This review was first published in the television section of The Student, Edinburgh University’s student-run newspaper (Tue 20th November 2012)
The Hour, BBC2, Wednesday, 9pm
Everyone’s favourite 1950s newsroom drama The Hour has returned for a second series, and it’s out with the Suez Crisis and Communist spies of series one and in with the nuclear arms race and Soho criminality of 1957. After the criticisms lobbed at Abi Morgan’s script last year, this series’ opener had a lot to prove.
Whilst lauded for its meticulous set design, costumes, hair and make-up, as well as its top-notch cast, series one was accused of being patchily inauthentic, with the question ‘But would they have said that in 1956?’ issuing from the mouth of many a pedantic critic.
Another problem was its pesky genre-crossing: was it a soapy period piece or a political thriller? If Mad Men could be gripping without anything really happening, where was the need for all the thrills and chills?
It seems, however, to have ironed out these supposed problems. The human drama and thriller aspect of the season opener blended seamlessly together, and the script was as spot-on as the acting.
Romola Garai is excellent as producer Bel, elevating the character from the stock woman-in-a-man’s-world figure she could have easily become and investing her with just the right amount of ambition, ability and insecurity. Ben Whishaw is mesmerising as principled, fearless reporter (and now co-news anchor) Freddie, and Dominic West brilliantly portrays the infuriating but talented presenter Hector, whose penchant for drinking, womanising and seedy underworld nightclubs is a deliciously ticking time-bomb.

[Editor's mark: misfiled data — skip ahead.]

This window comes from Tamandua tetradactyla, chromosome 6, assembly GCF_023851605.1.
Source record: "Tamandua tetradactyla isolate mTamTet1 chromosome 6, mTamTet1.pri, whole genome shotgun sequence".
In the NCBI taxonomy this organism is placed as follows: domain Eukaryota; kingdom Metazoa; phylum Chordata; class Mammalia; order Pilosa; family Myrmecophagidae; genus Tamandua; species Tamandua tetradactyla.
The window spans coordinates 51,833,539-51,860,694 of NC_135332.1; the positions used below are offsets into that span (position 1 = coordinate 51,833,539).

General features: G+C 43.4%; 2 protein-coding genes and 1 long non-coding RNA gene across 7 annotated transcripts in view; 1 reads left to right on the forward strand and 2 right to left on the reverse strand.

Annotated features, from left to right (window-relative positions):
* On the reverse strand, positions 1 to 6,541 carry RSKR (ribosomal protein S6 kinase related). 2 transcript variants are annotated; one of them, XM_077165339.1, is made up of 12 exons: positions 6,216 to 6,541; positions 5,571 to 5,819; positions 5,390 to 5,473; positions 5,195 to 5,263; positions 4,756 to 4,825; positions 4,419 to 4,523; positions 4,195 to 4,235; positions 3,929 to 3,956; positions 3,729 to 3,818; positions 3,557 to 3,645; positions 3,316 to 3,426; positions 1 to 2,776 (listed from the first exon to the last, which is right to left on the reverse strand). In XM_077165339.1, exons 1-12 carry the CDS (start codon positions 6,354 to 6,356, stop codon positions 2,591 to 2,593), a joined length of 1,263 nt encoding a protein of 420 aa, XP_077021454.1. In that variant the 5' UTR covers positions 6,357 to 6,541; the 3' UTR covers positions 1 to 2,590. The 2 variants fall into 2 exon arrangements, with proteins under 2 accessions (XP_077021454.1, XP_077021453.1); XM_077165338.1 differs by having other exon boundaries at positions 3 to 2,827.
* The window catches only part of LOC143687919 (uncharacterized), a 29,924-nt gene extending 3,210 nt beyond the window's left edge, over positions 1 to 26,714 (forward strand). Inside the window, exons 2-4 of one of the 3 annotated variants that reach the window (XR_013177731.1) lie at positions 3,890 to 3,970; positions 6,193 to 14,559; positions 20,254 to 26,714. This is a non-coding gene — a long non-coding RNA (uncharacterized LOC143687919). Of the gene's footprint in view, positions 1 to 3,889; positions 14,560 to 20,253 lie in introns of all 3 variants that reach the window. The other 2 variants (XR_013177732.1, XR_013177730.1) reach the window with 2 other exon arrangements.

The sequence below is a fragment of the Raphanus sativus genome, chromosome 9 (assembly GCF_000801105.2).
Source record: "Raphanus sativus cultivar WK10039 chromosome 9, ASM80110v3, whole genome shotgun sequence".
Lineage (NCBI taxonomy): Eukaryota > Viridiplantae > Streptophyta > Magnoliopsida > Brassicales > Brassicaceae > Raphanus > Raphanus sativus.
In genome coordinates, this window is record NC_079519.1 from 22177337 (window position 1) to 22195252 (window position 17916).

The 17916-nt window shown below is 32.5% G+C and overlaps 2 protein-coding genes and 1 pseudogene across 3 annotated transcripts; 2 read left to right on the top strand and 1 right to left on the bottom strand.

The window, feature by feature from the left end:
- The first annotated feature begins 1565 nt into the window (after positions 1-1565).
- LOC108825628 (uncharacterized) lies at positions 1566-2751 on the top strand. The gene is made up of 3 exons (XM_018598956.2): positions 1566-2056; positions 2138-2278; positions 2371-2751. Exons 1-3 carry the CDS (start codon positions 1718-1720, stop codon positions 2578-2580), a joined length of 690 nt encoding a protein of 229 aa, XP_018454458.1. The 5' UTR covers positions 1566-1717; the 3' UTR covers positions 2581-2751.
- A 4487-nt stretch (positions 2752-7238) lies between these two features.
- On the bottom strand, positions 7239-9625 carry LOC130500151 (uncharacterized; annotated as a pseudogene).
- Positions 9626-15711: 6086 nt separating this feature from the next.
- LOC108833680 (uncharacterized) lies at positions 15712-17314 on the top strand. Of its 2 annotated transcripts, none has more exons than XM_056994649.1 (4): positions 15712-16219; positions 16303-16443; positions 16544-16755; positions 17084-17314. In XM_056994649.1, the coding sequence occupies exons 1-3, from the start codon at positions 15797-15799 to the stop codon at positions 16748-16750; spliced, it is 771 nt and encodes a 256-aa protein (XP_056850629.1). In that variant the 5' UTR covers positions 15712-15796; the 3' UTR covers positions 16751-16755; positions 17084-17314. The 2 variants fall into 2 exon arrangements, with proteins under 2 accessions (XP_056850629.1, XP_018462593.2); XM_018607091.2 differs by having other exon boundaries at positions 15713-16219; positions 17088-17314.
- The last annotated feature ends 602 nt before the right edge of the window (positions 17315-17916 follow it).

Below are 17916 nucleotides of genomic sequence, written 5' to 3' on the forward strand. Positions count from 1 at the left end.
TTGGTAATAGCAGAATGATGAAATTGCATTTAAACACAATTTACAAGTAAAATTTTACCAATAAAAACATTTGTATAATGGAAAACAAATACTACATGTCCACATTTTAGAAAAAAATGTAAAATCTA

There’s a fire burning beneath the surface of Oona Chaplin’s desperate housewife Marnie (never have egg yolks been beaten so furiously), and the look on her face as Hector kisses her cheek and says what must surely be the three most chilling words a wife can hear – ‘Don’t wait up’ – is priceless. The women’s stories here are, gratifyingly, every bit as important as the men’s.
Anna Chancellor steals scenes as war correspondent Lix, with her cigarettes, high-waisted trousers and gloriously plummy vowels. Peter Capaldi is fascinating as Head of News Randall Brown, cutting through bullshit, offering uncanny insights into people’s psyches and exhibiting a mean case of OCD. The hinted-at history he shares with Lix is a particularly intriguing side-plot.
Violence, or the threat of it, runs throughout the episode, whether on a personal or global scale. Soho gang culture is set alongside the government scaremongering of the public in order to justify their nuclear ambitions. Throw in the growing BBC/ITV rivalry and you have yourself a potentially explosive plot comprised of a number of skilfully interwoven threads. The result? An utterly captivating hour of television.